Thoughts of an Old Man

It was hypothesized years ago that up to 50% of our potential to learn is developed within the first five years of our life.  Another 30% is added by age eight, and the final 20% by the time we are sixteen.  Later studies pointed to the pre-natal period as the most vital time for brain development, thus “potential to learn.”

Babies can be disadvantaged at birth because of insufficient pre-natal nutrition of their mothers, just as they can be addicted at birth because of drug or alcohol consumption of their mothers during the pre-natal period.  It is very difficult for those “disadvantaged at birth” to catch up to their peers without deliberate and sustained parental or custodial enrichment of their physical and mental development during their infancy and pre-school years.  This is no time for lackadaisical care, no time for junk food, sugar drinks, and the TV as babysitter.   Unfortunately for those babies, “disadvantaged at birth” is usually followed by disadvantaged at home and eventual waste of human potential, not just for the individual, but for society in general.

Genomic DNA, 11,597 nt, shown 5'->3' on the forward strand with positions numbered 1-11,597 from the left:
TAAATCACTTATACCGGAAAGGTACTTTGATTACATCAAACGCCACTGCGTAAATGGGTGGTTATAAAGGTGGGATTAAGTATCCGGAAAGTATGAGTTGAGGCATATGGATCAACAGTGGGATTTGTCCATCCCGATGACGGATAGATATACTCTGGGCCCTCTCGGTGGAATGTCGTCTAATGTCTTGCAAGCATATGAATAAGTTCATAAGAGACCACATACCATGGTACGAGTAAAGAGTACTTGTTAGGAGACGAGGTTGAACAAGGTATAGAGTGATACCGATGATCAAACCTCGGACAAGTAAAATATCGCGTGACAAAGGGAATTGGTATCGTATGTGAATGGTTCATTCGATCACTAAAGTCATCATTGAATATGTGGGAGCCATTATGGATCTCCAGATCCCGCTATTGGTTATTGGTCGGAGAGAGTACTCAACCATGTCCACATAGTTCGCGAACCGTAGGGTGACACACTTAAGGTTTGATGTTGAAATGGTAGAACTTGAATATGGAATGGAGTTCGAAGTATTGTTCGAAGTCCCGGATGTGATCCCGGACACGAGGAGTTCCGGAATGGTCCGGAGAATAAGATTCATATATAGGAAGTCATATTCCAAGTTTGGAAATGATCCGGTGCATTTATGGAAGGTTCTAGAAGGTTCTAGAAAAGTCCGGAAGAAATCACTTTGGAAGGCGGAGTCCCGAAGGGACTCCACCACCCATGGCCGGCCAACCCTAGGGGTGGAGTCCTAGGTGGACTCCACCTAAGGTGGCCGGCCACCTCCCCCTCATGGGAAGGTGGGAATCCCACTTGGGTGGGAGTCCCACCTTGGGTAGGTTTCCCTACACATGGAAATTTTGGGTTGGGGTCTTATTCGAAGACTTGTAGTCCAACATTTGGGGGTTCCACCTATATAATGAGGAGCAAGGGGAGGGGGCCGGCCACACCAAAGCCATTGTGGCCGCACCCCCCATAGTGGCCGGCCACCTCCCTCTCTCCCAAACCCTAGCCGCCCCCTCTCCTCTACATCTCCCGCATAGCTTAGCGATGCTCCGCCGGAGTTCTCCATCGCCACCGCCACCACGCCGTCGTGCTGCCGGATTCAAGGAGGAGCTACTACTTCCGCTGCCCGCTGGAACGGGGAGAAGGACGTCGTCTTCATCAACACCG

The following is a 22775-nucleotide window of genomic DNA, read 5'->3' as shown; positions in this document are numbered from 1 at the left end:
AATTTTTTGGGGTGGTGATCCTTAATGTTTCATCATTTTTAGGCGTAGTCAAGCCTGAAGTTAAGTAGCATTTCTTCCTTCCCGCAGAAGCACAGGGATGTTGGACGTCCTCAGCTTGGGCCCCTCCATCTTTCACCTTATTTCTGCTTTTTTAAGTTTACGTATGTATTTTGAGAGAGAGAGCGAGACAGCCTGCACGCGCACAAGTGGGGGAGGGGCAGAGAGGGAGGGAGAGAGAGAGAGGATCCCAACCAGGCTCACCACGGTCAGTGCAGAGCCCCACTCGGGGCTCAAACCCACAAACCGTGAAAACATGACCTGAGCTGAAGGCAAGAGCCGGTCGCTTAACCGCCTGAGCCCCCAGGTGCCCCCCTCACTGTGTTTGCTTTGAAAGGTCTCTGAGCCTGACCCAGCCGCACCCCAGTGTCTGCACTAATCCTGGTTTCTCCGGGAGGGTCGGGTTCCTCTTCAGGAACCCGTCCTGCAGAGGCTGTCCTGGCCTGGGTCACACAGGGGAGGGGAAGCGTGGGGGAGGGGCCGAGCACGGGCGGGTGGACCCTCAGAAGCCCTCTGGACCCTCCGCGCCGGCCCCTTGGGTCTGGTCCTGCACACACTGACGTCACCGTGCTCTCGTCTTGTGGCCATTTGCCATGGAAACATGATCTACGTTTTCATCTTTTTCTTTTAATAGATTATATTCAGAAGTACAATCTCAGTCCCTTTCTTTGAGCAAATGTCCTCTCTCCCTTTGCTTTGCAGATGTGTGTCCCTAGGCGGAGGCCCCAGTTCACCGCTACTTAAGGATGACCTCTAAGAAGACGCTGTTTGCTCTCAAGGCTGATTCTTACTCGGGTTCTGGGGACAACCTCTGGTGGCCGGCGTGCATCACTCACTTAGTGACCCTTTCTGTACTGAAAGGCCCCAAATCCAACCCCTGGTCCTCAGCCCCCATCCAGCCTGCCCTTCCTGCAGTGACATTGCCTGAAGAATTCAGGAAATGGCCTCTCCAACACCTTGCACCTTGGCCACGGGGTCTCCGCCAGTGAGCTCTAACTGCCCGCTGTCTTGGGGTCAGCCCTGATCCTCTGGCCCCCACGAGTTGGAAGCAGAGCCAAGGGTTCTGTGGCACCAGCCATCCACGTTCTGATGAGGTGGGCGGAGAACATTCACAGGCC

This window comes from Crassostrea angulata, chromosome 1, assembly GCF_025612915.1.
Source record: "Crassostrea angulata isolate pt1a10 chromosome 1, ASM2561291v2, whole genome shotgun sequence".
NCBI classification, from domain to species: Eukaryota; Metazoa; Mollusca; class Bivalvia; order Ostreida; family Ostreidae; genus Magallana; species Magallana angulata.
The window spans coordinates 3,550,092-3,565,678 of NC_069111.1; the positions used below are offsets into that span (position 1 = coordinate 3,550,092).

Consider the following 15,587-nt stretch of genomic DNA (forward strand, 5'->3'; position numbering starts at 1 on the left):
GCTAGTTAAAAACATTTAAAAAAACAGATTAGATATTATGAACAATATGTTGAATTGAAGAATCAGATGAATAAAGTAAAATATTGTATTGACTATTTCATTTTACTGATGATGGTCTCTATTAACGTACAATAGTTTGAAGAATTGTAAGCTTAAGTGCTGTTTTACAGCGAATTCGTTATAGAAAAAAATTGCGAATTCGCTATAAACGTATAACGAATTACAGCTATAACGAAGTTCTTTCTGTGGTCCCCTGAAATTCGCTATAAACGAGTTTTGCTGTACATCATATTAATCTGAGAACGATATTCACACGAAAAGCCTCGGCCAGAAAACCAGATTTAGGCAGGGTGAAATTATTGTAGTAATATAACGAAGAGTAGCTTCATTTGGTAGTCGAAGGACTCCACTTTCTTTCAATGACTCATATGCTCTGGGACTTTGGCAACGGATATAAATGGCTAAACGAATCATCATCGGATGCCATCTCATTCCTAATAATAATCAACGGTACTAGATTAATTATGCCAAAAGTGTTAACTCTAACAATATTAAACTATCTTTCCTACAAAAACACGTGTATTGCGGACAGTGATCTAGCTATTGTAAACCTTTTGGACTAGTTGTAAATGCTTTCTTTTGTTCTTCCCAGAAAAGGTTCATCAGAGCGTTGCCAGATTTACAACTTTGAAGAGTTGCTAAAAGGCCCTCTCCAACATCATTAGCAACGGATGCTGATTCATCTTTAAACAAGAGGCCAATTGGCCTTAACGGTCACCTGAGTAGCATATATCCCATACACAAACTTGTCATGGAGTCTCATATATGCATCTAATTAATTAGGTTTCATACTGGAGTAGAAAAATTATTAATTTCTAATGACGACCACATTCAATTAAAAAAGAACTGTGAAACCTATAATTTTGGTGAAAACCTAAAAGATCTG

I don’t believe there is a single problem on earth that can’t be solved by rational, mature human behavior, except one!  How do we get humans to act wisely, that is, with forethought and deliberate analysis of what the results of their actions are likely to produce?

Becoming a parent, for example, ought to be a deliberate decision.  Am I married?  Am I economically stable enough to adequately support a family?  Do I have a secure place to live?  Can I give the intense personal time to the care of a child, especially an infant?  Do I have an emotionally mature, responsible, and willing partner who also wants a child?  Can I give up any bad habits I might have, such as smoking, drug and alcohol abuse, poor time and money management, abusive behavior?  Do I want to be a good role model?   There are many more questions you might be able to ask yourself before making such a life-altering decision as whether to be a parent.  The point is, you owe your child or children a lifelong commitment which starts even before they are born.

Choose your mate wisely, my young friends, and choose to be a parent just as wisely.  Both of these decisions will forever change your life.  It is my hope that they will enrich your life, that you will be a responsible parent and partner and guide your child into responsible adulthood.  Very likely, that is the most intense and socially beneficial task you will ever perform.  Ken McCullough

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